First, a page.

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    Tools of slaves

    slaves and ex-slaves photos...

    slaves

    Slaves at Monticello

    Great Sale of Slaves

    "1939 Former slave with horn used to call slaves, near Marshall, Texas." Russell Lee.

    Liberated slaves were treated as contraband or captured property at this time. The confiscation act of 1861 allowed seizing Confederate property but did not clarify the fate of captured slaves. One Union general gained notoriety for general order No. 11 which freed all slaves in areas under his control. President Lincoln countermanded this order amid concerns of the political consequences in four slave holding border states that remained in the Union.

    slaves working with cotton

    South Slaves

    Slaves Dance to Banjo

    Wilson Chinn, a sixty year old former slave was branded on the forehead with his owner's initials, 'V. B. M.' Chinn is wearing a contraption and irons designed to prevent slave escapes. At lower left is a slave paddle. Ca. 1864.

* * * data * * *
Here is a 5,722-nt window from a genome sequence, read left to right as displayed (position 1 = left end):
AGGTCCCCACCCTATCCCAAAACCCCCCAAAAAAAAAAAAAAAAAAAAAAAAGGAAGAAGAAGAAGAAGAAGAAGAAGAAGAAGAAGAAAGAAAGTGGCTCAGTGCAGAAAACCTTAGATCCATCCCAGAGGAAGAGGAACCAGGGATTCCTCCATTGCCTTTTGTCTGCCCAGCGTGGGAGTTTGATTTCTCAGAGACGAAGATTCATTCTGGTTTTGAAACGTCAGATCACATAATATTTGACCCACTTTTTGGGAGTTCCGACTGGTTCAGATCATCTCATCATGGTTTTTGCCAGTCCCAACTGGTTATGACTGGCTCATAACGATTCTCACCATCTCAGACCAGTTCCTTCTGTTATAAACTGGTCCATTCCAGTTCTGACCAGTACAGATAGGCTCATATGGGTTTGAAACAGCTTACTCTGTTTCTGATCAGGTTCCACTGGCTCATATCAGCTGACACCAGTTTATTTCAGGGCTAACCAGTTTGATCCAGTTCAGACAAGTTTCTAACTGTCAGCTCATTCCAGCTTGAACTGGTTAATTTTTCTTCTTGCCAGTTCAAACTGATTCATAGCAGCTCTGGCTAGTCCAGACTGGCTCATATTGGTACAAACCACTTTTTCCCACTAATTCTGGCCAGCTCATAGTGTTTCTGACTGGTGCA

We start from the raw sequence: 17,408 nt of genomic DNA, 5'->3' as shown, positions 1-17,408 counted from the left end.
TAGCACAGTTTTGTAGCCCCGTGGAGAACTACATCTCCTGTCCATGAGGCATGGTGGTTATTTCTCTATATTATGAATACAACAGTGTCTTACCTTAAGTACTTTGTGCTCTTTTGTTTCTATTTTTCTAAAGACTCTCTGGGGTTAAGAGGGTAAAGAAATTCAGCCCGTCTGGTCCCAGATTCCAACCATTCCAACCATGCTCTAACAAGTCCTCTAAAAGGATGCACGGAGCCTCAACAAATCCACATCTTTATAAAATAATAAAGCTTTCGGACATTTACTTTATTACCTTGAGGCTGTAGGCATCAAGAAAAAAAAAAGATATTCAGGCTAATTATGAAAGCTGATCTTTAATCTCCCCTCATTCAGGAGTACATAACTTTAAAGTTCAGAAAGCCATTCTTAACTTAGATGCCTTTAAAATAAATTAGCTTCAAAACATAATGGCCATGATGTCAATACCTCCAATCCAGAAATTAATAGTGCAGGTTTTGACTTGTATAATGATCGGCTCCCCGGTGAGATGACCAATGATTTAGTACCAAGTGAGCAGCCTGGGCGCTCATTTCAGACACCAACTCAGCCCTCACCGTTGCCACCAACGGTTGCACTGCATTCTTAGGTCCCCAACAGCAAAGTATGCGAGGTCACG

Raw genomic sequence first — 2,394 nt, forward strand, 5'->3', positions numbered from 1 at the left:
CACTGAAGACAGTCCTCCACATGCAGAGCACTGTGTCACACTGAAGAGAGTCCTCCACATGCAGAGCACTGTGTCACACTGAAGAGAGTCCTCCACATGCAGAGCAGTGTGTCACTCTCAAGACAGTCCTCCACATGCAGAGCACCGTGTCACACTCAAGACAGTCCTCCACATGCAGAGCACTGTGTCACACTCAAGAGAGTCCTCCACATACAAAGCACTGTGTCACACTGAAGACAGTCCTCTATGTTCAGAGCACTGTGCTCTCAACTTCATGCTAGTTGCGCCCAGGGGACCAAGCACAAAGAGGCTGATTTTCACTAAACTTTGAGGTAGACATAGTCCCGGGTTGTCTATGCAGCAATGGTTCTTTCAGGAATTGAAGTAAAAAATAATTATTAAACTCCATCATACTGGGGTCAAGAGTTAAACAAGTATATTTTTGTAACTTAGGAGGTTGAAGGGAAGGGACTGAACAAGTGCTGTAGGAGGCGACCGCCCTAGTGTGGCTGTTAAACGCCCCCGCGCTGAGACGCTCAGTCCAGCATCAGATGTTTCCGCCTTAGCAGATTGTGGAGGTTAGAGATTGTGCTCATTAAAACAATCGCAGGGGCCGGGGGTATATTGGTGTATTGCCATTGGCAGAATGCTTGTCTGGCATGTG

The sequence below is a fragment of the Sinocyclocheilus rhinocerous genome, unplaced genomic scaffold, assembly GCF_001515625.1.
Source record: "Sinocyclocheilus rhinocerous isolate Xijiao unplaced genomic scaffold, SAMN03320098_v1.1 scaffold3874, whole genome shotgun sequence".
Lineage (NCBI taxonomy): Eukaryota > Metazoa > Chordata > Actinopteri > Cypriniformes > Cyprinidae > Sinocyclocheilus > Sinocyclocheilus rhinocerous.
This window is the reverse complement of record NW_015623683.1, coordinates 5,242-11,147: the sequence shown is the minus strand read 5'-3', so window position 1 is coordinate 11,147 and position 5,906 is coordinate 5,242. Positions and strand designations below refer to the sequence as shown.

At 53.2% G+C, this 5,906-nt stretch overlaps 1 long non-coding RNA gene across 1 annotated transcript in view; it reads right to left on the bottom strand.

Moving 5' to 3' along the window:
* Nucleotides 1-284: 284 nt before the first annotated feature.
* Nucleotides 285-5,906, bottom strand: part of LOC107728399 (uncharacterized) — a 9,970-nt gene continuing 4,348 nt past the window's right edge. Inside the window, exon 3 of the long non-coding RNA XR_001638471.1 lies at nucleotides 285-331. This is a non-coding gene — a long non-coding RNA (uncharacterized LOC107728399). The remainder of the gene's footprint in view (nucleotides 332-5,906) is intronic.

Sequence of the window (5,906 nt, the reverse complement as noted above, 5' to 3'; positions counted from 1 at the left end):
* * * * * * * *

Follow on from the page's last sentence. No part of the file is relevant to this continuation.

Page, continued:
Photos of former slaves have emerged. We will never forget.

    Head slave housing at Monticello

    Escaped Slaves

    Slaves Until 1940?

    African American Ex-slaves Sitting

    New York Public Library Collection -- Slave Children

    I freed a thousand slaves I could have freed a thousand more if only they knew they were slaves.” Harriet Tubman 1820-1913 "Her courage and hope for freedom made her one of the most beautiful women known."

    White Slaves Mass Campaign: Eight former slaves toured the northern states to raise money for impoverished African-American schools in New Orleans; four children with mixed-race ancestry and pale complexions were deliberately included to evoke sympathy from white northerners. ca 1865

    Slave auction. Look at the scars and welter on his body. Horrible.

    "'Oh! How I love the old flag.' Rebecca, A Slave Girl from New Orleans", 1863-64. In 1863 and 1864, eight former slaves toured the northern states to raise money for impoverished African-American schools in New Orleans; four children with mixed-race ancestry and pale complexions were deliberately included to evoke sympathy from white northerners. Photographs of Charles Taylor, Rebecca Huger, Rosina Downs, and Augusta Broujey were mass-produced and sold as part of the campaign.